From: "Snowdrop Music" <snowdrop1_dot_music_at_virgin_dot_net>Date: 1 March 2010 18:48:22 GMTSubject: Fw: Burgess Hill Fairtrade & Freedom Festival
Hailed for their “sheer agility, vitality and power” by the Washington Post, Northern Harmony’s brilliant young singers are chosen from among the strongest recent graduates of Village Harmony teen ensembles. Now on their 12th extended European tour, they stretch the normal boundaries of choral music with their command of varied world ethnic singing styles: sacred and secular harmonies from Corsica and Georgia; village music from the Balkans; South African folk and church songs and dances; American shape-note singing and a cappella gospel; and contemporary compositions.
Georgia’s ancient three-part harmony singing tradition features a dark, sonorous vocal quality and startling harmonies, unlike anything in European music. Traditional Corsican singing, passed down through oral tradition, features two highly ornamented upper voices over a more sustained harmonic bass. The excitement for the listeners and singers both comes from the impassioned delivery, the surprising harmonic shifts which ripple from voice to voice, and the buzzing vocal timbre which creates an extremely powerful sound rich in overtones.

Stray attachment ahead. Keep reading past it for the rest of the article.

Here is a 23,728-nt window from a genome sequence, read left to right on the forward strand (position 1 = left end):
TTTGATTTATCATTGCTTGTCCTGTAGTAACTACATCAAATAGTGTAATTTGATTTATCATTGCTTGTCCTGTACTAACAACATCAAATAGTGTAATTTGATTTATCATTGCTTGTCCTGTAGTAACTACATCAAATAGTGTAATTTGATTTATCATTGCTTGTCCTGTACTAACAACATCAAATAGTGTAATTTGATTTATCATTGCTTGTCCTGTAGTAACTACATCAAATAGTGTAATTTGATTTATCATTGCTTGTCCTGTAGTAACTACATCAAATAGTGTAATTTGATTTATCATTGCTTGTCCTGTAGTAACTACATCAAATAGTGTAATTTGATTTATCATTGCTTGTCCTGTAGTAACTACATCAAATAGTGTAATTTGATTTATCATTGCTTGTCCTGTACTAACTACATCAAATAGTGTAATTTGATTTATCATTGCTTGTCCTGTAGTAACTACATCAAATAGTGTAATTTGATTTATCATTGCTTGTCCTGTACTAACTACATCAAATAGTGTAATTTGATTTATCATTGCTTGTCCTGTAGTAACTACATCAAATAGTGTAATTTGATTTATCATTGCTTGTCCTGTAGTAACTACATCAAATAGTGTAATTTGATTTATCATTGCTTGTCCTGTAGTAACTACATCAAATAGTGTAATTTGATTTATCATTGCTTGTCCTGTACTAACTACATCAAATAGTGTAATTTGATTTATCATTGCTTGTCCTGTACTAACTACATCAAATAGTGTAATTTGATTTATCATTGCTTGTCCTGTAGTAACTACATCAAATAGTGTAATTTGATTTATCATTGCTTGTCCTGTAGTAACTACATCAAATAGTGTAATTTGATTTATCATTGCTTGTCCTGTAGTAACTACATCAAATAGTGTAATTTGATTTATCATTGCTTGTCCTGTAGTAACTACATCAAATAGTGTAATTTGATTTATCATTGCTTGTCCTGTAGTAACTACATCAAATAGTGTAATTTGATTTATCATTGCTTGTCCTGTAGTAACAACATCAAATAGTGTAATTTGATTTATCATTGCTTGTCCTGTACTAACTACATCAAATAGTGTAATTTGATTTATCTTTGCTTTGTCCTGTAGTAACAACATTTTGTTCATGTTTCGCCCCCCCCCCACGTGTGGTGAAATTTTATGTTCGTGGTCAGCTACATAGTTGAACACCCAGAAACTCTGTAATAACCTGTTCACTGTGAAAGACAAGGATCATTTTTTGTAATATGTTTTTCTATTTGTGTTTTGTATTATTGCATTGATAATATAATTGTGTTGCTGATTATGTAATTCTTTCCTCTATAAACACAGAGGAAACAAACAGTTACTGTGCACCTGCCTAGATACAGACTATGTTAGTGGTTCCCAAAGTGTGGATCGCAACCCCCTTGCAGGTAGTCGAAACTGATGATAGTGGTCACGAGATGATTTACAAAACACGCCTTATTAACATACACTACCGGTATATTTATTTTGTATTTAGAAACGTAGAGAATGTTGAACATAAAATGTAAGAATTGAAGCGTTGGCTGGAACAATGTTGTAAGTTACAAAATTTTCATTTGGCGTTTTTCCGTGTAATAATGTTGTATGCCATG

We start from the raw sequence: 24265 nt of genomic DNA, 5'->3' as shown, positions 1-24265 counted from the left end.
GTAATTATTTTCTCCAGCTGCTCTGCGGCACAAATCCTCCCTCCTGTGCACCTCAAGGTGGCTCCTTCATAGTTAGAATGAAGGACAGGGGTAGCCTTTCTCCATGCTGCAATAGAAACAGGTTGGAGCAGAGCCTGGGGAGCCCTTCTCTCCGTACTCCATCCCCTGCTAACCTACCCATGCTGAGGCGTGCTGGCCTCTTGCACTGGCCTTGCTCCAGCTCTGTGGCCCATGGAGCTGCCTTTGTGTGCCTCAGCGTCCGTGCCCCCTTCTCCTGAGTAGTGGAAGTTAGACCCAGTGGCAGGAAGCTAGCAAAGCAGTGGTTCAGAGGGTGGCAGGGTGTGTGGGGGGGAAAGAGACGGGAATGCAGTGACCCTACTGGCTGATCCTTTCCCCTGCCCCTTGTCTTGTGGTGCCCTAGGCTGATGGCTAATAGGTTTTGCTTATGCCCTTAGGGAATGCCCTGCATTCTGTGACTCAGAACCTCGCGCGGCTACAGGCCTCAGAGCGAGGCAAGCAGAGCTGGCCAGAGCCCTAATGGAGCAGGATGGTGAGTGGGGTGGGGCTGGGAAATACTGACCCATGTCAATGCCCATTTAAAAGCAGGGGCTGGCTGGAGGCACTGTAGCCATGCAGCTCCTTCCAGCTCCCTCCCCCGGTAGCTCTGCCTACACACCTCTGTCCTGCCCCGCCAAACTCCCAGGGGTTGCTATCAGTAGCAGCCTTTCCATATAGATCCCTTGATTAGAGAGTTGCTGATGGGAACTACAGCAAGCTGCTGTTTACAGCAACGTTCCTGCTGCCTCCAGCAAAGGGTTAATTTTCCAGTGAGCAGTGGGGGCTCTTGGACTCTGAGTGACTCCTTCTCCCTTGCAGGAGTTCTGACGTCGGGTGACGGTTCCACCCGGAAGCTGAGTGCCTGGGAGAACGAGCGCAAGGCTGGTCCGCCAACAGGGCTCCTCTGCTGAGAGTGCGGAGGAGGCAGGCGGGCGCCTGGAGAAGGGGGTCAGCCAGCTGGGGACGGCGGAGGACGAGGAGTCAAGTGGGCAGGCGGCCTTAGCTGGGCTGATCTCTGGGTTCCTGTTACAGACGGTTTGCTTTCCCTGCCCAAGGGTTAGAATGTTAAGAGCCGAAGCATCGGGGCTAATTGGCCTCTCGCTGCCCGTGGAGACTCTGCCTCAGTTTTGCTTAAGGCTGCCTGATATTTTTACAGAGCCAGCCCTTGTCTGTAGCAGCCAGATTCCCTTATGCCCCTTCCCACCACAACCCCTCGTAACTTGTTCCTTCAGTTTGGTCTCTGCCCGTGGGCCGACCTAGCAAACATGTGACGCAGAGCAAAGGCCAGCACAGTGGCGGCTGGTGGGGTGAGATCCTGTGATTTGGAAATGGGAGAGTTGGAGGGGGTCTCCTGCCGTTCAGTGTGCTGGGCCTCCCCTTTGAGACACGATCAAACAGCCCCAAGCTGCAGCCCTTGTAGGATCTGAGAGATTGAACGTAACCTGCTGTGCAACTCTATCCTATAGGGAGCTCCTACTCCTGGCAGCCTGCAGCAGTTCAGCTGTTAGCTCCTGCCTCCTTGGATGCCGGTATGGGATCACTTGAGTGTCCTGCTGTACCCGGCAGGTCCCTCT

South Africa has a particularly powerful and appealing folk harmony singing tradition, with a rich, resonant vocal sound, and wonderfully syncopated rhythm. The singing is always accompanied by dancing, with the rhythm of the dance movements often in counterpoint to the song.
Shape-note singing, one of Northern Harmony's trademarks, had its origins in the community singing schools of 18th century New England. It is simultaneously a sacred and a social singing tradition, featuring stark, open harmonies, rhythmic, contrapuntal "fuging" sections, and the marvelous sacred poetry of the 18th century English hymn writer Isaac Watts and his followers. The concert will also feature traditional and contemporary arrangements of 1930’s gospel quartet numbers..
Northern Harmony also performs a wide variety of village music from the Balkan countries. This music features the characteristic bright, "hard-voiced" Balkan vocal timbre, with dissonant harmonies frequently based on drones, and irregular dance meters in 7. 9 and 11. Many of these numbers also feature accompaniment on accordion, fiddle, tambura and drum.
For further information visit the Northern Harmony website: www.villageharmony.org